American Heart Association

American Heart Association

November 12, 2018
2 min read
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CPR education laws increase survival rates in out-of-hospital cardiac arrest

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Victoria Vetter
Victoria Vetter

CHICAGO — States with CPR high school education laws had higher rates of bystander CPR, survival to hospital discharge and neurologically favorable survival after out-of-hospital cardiac arrest, according to an abstract presented at the American Heart Association Scientific Sessions.

“All health providers and citizens should advocate for CPR/AED education, public AED placement and pay attention to factors in the personal and family history that can increase the risk of sudden cardiac death,” Victoria Vetter, MD, MPH, professor of pediatrics at the Children’s Hospital of Philadelphia, told Cardiology Today.

Researchers analyzed data from 109,668 patients (64% men) from the CARES database who had nontraumatic out-of-hospital cardiac arrest from 2013 to 2017.

Outcomes of interest were survival to hospital discharge, bystander CPR and neurologically favorable survival, defined as a Cerebral Performance Category score of 1 or 2 at discharge.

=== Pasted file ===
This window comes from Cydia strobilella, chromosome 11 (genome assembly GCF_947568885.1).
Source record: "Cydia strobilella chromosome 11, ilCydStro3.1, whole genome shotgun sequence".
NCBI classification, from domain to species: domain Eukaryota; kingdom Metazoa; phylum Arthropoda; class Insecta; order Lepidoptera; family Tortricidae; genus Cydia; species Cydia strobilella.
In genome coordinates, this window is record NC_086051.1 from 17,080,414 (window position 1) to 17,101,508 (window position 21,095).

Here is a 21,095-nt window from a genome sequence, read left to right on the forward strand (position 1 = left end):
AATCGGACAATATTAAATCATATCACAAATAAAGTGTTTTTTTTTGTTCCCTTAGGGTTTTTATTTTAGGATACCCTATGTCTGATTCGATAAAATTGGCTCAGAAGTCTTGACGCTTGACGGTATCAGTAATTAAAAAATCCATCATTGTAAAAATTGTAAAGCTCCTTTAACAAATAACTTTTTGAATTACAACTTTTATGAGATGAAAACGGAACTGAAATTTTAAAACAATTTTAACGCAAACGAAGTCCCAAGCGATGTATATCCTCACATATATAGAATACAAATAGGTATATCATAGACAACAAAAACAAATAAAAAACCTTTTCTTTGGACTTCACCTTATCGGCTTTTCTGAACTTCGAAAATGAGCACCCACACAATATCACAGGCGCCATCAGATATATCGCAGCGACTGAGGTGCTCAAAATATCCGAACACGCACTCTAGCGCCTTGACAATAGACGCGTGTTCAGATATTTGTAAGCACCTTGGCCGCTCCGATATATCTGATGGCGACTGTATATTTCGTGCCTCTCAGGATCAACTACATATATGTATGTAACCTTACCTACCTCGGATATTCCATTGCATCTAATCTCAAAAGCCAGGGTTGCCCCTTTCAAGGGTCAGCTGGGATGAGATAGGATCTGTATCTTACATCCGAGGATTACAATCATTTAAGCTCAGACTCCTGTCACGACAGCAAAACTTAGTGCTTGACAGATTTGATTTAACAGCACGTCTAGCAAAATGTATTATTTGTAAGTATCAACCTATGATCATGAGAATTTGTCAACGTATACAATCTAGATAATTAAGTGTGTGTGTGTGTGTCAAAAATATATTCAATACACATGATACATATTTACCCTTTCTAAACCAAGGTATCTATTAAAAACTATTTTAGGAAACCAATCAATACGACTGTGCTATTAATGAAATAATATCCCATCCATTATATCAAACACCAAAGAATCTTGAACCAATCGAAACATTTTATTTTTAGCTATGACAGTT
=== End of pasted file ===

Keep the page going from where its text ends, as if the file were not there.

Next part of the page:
The majority of out-of-hospital cardiac arrests occurred at home (81.8%), and 44.3% were in the presence of bystanders. States with CPR high school education laws had 59% of events included in the study.

A higher percent of out-of-hospital cardiac arrests received bystander CPR prior to emergency medical services arrival in states with CPR high school education law enacted compared with states without laws (41.3% vs. 36.1%; P < .001).

Bystander CPR was less common in women (37.6% vs. 40.1% in men), those older than 50 years (38.7% vs. 40.6% for younger than 50 years), black and Hispanic patients (25.6% and 31.8%, respectively, vs. 42.3% for whites; P < .001 for all). Overall survival to hospital discharge was 10.3%, and 8.7% had a favorable neurological outcome. A higher percent survived to hospital discharge in states with CPR high school education laws compared with states without laws (11.3% vs. 8.9%; P < .001). Neurologically favorable survival was more likely in states with CPR high school education laws enacted compared with states without laws (9.5% vs. 7.6%).

A favorable neurological outcome occurred in 8.8% of patients, and 10.4% survived to hospital discharge.

“With regard to further research, we are evaluating the impact of these laws on indicators of lower socioeconomic status,” Vetter said in an interview. – by Darlene Dobkowski

Reference:

Vetter V, et al. Presentation 22. Presented at: American Heart Association Scientific Sessions; Nov. 10-12, 2018; Chicago.

Disclosure: Vetter reports no relevant financial disclosures.